Think being a systems administrator is the job for you? Learn what systems administrators do and what is expected of them. This way, you can prepare appropriately for the job and your interview.
Systems Administrator: Job Description
A systems administrator takes care of a business’ network and computer systems. From installing new equipment to maintaining the network and software used. These professionals work for businesses of all types and sizes; from small businesses to large enterprises and they work for public, private, and governmental organizations.
The salary range for a systems administrator in the US ranges from $23,000 to $182,000 per year, with the average salary sitting at $83,620 per year.
What do Systems Administrators Do?
So, what is the day-to-day like for a systems administrator? As the backbone of a company’s IT team, the systems administrators are responsible for:
- The installation, configuration, and maintenance of all computer systems
- Identifying and correcting issues
- Making the necessary updates to software and equipment
- Providing technical support
- The daily monitoring of all systems, processes, and equipment
- Resolving and handling help desk requests
- Reviewing application logs and keeping track of backups, and more
Additionally, a systems administrator is skilled in understanding what types of technologies can be implemented and utilized for a particular business’s benefit. For example, in regards to communications, they may consider using VoIP to develop a customized business phone system, which can be tailored to the company’s specific needs. They will also be knowledgeable of different automated systems, such as interactive voice response, as well as other tools like simultaneous ring to streamline that calls that come into the business.
How to Become a Systems Administrator
To apply for a systems administrator position, you will need to have the necessary prerequisites and experience. Here we will look at what education, licenses, and certificates are needed for this position.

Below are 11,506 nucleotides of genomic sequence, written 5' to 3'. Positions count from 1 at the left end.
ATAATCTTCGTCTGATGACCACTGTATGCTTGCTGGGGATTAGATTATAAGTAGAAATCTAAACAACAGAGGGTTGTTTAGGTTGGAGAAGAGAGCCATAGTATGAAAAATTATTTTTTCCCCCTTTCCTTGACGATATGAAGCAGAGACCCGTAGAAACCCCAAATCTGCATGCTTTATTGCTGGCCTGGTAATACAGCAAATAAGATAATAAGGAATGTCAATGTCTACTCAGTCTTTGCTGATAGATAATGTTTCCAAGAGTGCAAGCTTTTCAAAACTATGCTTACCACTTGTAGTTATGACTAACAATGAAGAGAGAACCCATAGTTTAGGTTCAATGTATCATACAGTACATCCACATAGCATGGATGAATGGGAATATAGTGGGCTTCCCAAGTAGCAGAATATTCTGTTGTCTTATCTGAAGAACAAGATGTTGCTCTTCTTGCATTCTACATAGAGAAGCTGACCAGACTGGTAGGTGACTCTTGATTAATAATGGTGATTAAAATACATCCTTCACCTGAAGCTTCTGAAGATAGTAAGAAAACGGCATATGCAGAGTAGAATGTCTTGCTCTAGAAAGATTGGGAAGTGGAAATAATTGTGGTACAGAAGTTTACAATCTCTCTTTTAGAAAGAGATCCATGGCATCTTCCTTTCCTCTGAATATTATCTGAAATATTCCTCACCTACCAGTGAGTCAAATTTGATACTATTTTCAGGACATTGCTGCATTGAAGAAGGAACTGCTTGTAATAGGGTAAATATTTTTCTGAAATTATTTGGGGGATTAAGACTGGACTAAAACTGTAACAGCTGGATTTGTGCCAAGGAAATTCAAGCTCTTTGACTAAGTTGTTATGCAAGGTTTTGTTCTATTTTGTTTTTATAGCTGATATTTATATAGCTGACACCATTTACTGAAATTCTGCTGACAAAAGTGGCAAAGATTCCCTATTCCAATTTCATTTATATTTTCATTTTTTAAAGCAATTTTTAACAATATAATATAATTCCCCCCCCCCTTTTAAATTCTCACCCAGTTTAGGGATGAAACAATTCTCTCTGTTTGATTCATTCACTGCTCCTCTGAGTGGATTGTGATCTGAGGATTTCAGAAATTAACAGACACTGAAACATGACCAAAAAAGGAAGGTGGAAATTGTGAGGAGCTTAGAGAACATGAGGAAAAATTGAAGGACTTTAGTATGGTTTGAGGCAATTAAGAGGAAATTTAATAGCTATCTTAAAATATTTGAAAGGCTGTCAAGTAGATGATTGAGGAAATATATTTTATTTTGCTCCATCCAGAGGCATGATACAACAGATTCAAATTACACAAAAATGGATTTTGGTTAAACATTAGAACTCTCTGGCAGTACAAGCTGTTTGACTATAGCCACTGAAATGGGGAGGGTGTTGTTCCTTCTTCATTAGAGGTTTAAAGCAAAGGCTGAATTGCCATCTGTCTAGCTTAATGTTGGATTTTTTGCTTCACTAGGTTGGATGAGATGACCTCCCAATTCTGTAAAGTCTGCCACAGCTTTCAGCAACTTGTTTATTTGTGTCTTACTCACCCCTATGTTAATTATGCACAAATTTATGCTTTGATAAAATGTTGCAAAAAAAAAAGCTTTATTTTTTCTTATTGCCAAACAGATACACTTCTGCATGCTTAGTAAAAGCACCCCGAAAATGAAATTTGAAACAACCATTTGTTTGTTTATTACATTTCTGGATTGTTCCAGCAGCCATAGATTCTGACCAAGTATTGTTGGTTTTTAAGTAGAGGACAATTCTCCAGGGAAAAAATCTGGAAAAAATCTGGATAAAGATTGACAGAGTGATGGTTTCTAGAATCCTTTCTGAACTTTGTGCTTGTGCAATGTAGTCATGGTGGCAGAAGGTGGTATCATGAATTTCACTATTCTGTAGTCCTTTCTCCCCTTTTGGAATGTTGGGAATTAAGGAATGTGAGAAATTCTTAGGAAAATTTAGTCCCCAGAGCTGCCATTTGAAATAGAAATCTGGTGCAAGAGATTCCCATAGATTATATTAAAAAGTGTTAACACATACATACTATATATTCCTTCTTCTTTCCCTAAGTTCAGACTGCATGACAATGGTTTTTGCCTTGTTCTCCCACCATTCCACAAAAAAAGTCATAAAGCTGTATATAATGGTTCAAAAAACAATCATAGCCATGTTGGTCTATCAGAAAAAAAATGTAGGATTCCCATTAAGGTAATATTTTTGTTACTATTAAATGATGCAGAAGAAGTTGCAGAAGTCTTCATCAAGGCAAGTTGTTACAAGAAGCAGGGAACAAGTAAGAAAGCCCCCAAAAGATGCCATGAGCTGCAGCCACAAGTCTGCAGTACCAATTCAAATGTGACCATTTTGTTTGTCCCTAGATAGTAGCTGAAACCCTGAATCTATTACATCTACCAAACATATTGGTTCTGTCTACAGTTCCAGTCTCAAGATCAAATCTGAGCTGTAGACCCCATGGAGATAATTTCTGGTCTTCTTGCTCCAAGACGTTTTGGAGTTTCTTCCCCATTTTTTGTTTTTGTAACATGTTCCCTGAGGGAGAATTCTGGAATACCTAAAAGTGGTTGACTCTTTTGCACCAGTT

Some employers only ask for a postsecondary certificate or associate’s degree. However, some employers will also require a bachelor’s degree in a computer or information science-related field. A degree in computer or electrical engineering may work as well since the job requires you to work closely with computer systems.
Additionally, you can obtain a degree from programs that focus specifically on computer network and systems administration. Furthermore, many administrators go on to take additional IT courses and attend computer network conferences to stay up to date on the latest technology. Keep in mind, some companies may require a master’s degree as well, so it may be a good idea to be prepared.
Licenses, Certifications, and Registration
Licenses and certifications indicate that a potential hire has the required knowledge and skills needed to do the job efficiently.
As a standard, businesses require their systems administrators to be certified in the products used by the company. You can get certifications through product vendors or vendor-neutral certification providers. You may even look at getting your certifications from Microsoft or Cisco.
You can also get certifications from the Computing Technology Industry Association (CompTIA), a worldwide provider of IT certifications. Popular certifications they offer include CompTIA A+, CompTIA Network+, and CompTIA Security+.
Obtaining experience is an important part of landing your dream systems administrator job. Typically, employers expect or prefer to see at least 2 or more years of experience. Start by seeking internships or part-time opportunities right after you complete your bachelor’s degree. You can start out as a help desk rep or an IT specialist and gradually advance into the systems administrator role.
Along with network and computer skills, you will also need personality skills and traits to be a good systems administrator. Here are some desirable qualities employers look for in systems administrators:
- Technical and Analytical skills — the ability to evaluate and analyze networks and processes and identify issues.
- Multitasking skills — the ability to work on multiple tasks, issues, and concerns at the same time.
- Problem-solving skills — the ability to quickly and efficiently resolve issues.
- Communication skills — the ability to describe goals, standards, issues, and solutions to IT and non-IT employees.
Is Being a Systems Administrator Right for You?
If networks and computer systems dominate your life, then you should find a job that lets you apply your skills and love for technology. And being a systems administrator can help you achieve this. So what are you waiting for? Get the right education, the right certifications, and build your professional experience to position yourself as the ideal candidate for these types of positions.